One unfortunate aspect of being a latecomer to MMA is that I clearly missed some of the best fighters in their prime. I know Chuck Liddell dominated for years, but the first time I saw him in person, Rashad Evans knocked him unconscious. A couple more KOs later, he’s done.
Fedor Emelianenko is a more complicated story. Though he looks like your middle-aged uncle, he’s only 34, not too old for a sport that sees many fighters remain competitive past 40. But his glory years were a long time ago.
Since beating Antonio Rodrigo Nogueira on New Year’s Eve 2004, the only fighter he has beaten who has had significant wins after facing Fedor is the erratic Mirko “Cro Cop” Filipovic. Everyone else was on the downside of his career (Mark Coleman, Mark Hunt, Tim Sylvia) or not an appropriate matchup (Hong Man Choi, Matt Lindland). Andrei Arlovski was beating Fedor he flew into a Fedor punch, and the man with the vampire teeth has been knocked out three straight times since then. Brett Rogers gave Fedor fits.
Then, at last, came the losses. Fabricio Werdum may have been lucky to land a submission while Fedor was in what seemed to be a good position. But tonight, Antonio Silva manhandled him. The second round teetered close to a 10-7 round, which is as rare in MMA as a T-shirt without a garish design.
Given Fedor’s sporadic activity, the result of nagging hand injuries and his stubborn management, it’s been difficult to assess his dedication to training and his form. Tonight, you’d have to conclude that he’s just not the old Fedor. Had he signed with the UFC, there’s no reason to think Brock Lesnar, Cain Velasquez, Shane Carwin or Junior dos Santos couldn’t have done to Fedor what Silva did to him tonight.
Strikeforce’s Scott Coker is insisting we’ll see Fedor again in the organization. At this point, it’s hardly worth it. Fedor hinted strongly at retirement in his postfight comments, and that wouldn’t be a bad decision. Another option: Could anyone blame Fedor if he took a couple of ceremonial farewell fights in Japan and Russia to say goodbye where he was most successful?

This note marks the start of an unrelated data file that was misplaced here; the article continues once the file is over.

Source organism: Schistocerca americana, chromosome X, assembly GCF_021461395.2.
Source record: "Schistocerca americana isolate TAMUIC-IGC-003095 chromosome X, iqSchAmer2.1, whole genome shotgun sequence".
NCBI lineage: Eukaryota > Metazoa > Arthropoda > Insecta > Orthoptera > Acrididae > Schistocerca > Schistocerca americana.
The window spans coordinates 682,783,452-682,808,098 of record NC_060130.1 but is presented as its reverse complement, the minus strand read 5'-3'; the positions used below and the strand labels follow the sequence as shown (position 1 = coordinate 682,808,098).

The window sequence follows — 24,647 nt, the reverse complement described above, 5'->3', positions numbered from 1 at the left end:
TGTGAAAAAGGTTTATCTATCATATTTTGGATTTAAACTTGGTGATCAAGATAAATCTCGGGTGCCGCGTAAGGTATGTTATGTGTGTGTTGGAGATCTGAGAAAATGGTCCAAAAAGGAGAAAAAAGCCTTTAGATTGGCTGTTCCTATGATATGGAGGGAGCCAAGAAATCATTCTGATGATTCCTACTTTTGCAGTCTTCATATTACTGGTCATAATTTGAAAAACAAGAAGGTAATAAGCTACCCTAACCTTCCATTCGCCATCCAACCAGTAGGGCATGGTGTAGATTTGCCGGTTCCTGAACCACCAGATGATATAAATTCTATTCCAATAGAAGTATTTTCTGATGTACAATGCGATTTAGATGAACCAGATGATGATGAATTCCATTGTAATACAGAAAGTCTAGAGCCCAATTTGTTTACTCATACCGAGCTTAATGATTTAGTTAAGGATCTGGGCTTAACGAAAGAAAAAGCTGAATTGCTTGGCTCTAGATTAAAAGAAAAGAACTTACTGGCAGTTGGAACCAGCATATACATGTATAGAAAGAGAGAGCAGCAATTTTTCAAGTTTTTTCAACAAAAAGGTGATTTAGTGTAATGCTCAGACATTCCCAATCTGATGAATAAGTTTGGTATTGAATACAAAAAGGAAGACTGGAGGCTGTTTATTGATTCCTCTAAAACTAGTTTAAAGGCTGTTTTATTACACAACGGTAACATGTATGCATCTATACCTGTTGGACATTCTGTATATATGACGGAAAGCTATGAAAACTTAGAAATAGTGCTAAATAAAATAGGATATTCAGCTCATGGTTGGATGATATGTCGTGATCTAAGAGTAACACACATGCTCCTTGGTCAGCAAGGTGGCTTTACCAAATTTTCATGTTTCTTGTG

Strikeforce simply can’t afford to tie its fortunes too tightly to a fighter who is anything but the crafty, invincible legend he was six years ago. They’re not repeating the mistake of EliteXC in overhyping a fighter (Kimbo Slice) who had never done anything to warrant legend status, but they have to be prepared to move on. The foundation has to be strong enough to stand on its own.
Similarly, the announcing team Showtime has in place does Strikeforce no favors by treating it soooo seriously. That extends to the ring announcers who spend a couple of minutes per fight telling us that the guy walking to the cage is “respected” or “heavy-handed.” Then Gus Johnson gets Mauro Ranallo and Frank Shamrock to explain again how big this Strikeforce event really is. The more they talk about it, the less we’re inclined to believe it.
The funny thing is that Strikeforce looks and sounds much better for the prelims on HDNet, with Michael Schiavello and Bas Rutten on the mikes. They are by no means disrespectful to the fighters, but they have fun. They allow fans to share their excitement rather than imploring them to be excited.
To their credit, Ranallo and Shamrock are perceptive commentators. When the technical skills aren’t there, as was the case in Chad Griggs’ wild-swinging win over Gian Villante, they say so. But when they lurch into salesman mode, they do so rather awkwardly.
Ideally, Schiavello and Rutten could call the fights, with Ranallo doing interviews and Shamrock giving analysis between fights or between rounds. Make it entertaining, and it’ll sell itself.